India dominated the global textile trade from antiquity until the industrial revolution of the late 19th century. The aesthetics that originated  in India have endured, just modified by a bit. They have helped reshape major design vocabularies in the world. French Kimono, Trance Hippy style, Ivy Seersuckers have all from India. If we look keen, there are examples of Indian origin designs that is both aesthetic and technical. The Indian story is the story of culture and giving- India has given the world so much more than we know or think about.



 Ikat Printing takes in a very rare form of printing. The patterns are tie-dyed on to yarns before weaving, which leads to the longish ‘flame’ like patterns develop on the fabric. It is said that the technique emerged thousands of years ago, but India has mastered the art like no other place. In 12th century, ‘double ikat‘ or ‘Patola‘ was being produced in Patan, Gujarat. In the 18th century, French borrowed the style and made a type of ikat on silk by printing warp yarns.


Paisley is one of the most popular pattern across the world, it became a sensation when Kashmiri artists turned the stylizes pine-cone motifs from ancient Persia into ‘fine’ Pashmina Shawls. It became a sensation in Europe in the late 18th century amongst the women and the mills began producing them using the newly jacquard loom. It replaced the handiwork of the weaver as it used to process in India.

Madras Plaid

The similarity between a person walking in the streets of Kolkata and a Wall Street Banker is what? Apart from all the human tendencies, the shirt fabric pattern is what is common. They both might be wearing Madras Plaid. This cotton checked fabric from down south in India. New England’s best schools took this style for their student uniforms. In 1718, East India Company governor of Madras, Elihu Yale sent a shipment of cloth to a school at his Connecticut home as a gift. This school was later named as Yale University where along with other elite schools of Europe in the 1920s, Madras Plaid became a symbol of American privilege.

Silk Brocade

Archaeological advances have found out that silk generation and manufacturing existed in the Indus Valley Civilization as early as 2450 BC, predating the silk manufacturing in China. The much acclaimed khinkhwab cloth used a technique of silk twisted with gold or silver. This technique is now very much associated with Varanasi and is a popular choice as Banarasi Saree, dupatta and other apparel products. It was initially an elite product and was exported to Babylon before the Maurya empire even. It contributed much to the idea of Indian grandeur and opulence.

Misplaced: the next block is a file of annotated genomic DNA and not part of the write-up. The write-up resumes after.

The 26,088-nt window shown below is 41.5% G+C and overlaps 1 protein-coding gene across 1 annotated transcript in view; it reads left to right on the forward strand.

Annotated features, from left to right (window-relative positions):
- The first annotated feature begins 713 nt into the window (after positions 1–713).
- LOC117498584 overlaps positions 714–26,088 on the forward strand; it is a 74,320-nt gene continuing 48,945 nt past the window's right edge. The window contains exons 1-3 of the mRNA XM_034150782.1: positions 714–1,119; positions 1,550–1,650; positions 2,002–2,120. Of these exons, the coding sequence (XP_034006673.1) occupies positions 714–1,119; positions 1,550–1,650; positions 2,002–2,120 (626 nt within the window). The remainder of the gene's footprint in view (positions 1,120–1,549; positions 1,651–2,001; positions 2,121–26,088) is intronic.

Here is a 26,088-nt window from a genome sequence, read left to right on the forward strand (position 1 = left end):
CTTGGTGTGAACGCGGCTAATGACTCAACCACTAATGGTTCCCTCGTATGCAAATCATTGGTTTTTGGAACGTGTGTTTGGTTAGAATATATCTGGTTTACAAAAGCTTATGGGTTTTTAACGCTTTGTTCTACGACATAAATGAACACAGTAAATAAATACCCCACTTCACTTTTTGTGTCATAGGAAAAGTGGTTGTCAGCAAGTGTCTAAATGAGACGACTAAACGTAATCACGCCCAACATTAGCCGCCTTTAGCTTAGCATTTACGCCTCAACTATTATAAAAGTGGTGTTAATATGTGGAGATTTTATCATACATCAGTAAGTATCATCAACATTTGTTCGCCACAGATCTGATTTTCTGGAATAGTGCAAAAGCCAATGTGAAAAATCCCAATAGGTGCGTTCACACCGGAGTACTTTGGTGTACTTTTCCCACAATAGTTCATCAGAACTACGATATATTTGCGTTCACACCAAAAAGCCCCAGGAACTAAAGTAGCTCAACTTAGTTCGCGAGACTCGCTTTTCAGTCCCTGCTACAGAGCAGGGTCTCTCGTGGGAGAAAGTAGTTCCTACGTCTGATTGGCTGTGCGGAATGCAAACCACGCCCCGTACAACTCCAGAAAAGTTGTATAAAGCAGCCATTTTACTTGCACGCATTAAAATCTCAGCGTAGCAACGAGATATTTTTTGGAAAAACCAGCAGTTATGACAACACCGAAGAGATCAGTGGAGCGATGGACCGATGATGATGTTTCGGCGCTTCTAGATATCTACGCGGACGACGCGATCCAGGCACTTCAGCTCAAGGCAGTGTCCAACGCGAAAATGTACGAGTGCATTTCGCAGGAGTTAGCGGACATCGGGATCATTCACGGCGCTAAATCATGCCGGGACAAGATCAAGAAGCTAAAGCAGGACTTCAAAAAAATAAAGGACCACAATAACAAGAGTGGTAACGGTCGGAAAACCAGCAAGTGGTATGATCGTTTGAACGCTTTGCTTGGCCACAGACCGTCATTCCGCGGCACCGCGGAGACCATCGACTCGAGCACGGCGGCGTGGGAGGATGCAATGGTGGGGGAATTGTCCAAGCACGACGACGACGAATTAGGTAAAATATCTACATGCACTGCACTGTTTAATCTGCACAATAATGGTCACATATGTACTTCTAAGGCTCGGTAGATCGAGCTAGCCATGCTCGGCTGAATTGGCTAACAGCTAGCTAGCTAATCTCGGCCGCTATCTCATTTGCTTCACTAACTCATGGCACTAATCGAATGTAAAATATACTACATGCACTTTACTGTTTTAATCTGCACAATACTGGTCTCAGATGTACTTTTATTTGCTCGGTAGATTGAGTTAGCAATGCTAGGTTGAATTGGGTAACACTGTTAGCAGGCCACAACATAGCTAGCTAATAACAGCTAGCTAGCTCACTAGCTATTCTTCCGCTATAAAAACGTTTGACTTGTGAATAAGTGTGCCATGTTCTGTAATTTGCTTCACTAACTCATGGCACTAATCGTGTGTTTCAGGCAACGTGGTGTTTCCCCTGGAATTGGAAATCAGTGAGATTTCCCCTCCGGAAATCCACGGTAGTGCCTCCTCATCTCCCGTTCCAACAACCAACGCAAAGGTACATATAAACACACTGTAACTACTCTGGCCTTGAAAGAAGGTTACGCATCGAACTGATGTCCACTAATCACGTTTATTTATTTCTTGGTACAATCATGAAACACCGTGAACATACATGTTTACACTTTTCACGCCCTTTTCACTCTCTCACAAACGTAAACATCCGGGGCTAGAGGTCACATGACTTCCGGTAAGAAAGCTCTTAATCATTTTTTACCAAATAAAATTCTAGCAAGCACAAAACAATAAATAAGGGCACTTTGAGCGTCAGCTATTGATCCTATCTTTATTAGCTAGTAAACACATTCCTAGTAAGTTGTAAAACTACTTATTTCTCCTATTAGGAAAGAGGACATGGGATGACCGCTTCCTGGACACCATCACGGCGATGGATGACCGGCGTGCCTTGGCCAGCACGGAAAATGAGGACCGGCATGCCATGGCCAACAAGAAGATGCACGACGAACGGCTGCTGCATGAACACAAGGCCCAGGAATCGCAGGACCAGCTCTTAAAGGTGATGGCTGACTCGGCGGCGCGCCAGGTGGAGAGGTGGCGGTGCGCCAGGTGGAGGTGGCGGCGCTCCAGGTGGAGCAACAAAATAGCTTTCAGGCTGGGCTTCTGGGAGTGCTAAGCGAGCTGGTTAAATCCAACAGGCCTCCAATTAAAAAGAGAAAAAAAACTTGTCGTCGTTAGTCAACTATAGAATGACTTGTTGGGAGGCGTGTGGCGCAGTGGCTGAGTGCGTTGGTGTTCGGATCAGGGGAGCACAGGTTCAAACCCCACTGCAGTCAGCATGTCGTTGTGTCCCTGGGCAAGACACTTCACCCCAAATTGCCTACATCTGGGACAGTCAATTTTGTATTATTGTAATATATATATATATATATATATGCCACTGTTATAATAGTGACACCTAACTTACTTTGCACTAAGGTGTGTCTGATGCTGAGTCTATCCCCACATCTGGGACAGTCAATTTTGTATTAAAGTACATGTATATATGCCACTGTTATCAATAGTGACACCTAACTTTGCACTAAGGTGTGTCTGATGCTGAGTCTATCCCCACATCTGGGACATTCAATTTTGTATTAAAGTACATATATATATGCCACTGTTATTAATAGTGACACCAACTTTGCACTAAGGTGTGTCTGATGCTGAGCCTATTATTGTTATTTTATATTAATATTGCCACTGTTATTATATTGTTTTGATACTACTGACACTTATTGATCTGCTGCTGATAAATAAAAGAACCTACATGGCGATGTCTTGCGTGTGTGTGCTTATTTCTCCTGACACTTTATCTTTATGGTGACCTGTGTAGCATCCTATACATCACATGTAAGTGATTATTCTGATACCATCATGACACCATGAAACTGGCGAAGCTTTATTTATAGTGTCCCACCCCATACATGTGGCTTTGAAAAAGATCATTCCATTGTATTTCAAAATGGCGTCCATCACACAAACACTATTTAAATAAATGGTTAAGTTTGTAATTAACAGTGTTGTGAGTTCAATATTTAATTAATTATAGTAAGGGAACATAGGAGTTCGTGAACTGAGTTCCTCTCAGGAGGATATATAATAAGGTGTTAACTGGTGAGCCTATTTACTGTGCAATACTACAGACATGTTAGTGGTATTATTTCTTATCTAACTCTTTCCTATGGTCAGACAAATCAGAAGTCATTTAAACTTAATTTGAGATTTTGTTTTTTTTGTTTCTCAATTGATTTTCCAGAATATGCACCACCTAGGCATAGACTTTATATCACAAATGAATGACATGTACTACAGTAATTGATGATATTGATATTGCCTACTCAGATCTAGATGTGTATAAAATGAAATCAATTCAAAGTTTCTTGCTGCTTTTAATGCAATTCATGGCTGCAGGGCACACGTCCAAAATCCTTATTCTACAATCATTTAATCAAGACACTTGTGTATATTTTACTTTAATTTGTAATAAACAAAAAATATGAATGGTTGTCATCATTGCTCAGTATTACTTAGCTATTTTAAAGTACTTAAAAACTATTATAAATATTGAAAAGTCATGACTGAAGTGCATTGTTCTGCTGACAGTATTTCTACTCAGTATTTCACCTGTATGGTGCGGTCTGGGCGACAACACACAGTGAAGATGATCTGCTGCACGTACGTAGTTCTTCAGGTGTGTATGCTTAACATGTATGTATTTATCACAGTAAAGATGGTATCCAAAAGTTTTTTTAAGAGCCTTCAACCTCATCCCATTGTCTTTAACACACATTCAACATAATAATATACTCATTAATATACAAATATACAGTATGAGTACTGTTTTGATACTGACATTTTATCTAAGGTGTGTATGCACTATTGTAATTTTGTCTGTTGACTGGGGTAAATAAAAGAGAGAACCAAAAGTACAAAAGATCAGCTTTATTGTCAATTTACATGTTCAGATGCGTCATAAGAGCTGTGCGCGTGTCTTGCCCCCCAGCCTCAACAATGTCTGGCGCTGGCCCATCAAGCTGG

Indian Indigo dyeing was famous throughout the reachable ancient world, from Rome to China. The oldest evidence of this fabric comes from Mohenjo Daro in Sindh, a statue from 2500-1500 BC was found of a kind-priest wearing a resist dyed shawl. Textile fragments discovered in Egypt say a lot about a flourishing trade in Gujarat during the Mamluk Sultanate (1250-1517). This name, batik is of Indonesian origin however.


Europeans when they arrived in the 17th century, were awed by the block prints of Kalamkari on cotton in the Coromandel Coast. The demand of kalamkari cloth upset the trade balance and eventually European traders took it to printing, replicating the design and replaced the kalam and used block printing process in the industry.  These, some designs evolved into the block floral patterns called English Chintz today.


The tag of WASPS (White Anglo- Saxon Protestants), originated originally in India. The name has its meaning in Indo-Persian, meaning milk and sugar. This is a reference to the puckered effect of the fabric’s stripes. The first use in the US was to replace the heavy flannels in men’s suits- to make it more compatible with the Southern heat. That is how the Seersucker was born, the summer suit of USA.